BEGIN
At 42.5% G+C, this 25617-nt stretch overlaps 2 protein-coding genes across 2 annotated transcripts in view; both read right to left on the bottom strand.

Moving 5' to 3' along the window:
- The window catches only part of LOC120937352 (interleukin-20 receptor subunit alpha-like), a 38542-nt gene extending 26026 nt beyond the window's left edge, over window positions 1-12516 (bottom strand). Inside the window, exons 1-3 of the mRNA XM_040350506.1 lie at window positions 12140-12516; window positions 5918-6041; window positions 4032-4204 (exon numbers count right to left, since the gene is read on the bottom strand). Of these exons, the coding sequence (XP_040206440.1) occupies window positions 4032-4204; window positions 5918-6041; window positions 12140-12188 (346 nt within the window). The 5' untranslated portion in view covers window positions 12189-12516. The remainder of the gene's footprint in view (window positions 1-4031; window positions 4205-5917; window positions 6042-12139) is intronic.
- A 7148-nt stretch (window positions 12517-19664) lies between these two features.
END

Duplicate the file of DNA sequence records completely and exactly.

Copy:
At 42.5% G+C, this 25617-nt stretch overlaps 2 protein-coding genes across 2 annotated transcripts in view; both read right to left on the bottom strand.

Moving 5' to 3' along the window:
- The window catches only part of LOC120937352 (interleukin-20 receptor subunit alpha-like), a 38542-nt gene extending 26026 nt beyond the window's left edge, over window positions 1-12516 (bottom strand). Inside the window, exons 1-3 of the mRNA XM_040350506.1 lie at window positions 12140-12516; window positions 5918-6041; window positions 4032-4204 (exon numbers count right to left, since the gene is read on the bottom strand). Of these exons, the coding sequence (XP_040206440.1) occupies window positions 4032-4204; window positions 5918-6041; window positions 12140-12188 (346 nt within the window). The 5' untranslated portion in view covers window positions 12189-12516. The remainder of the gene's footprint in view (window positions 1-4031; window positions 4205-5917; window positions 6042-12139) is intronic.
- A 7148-nt stretch (window positions 12517-19664) lies between these two features.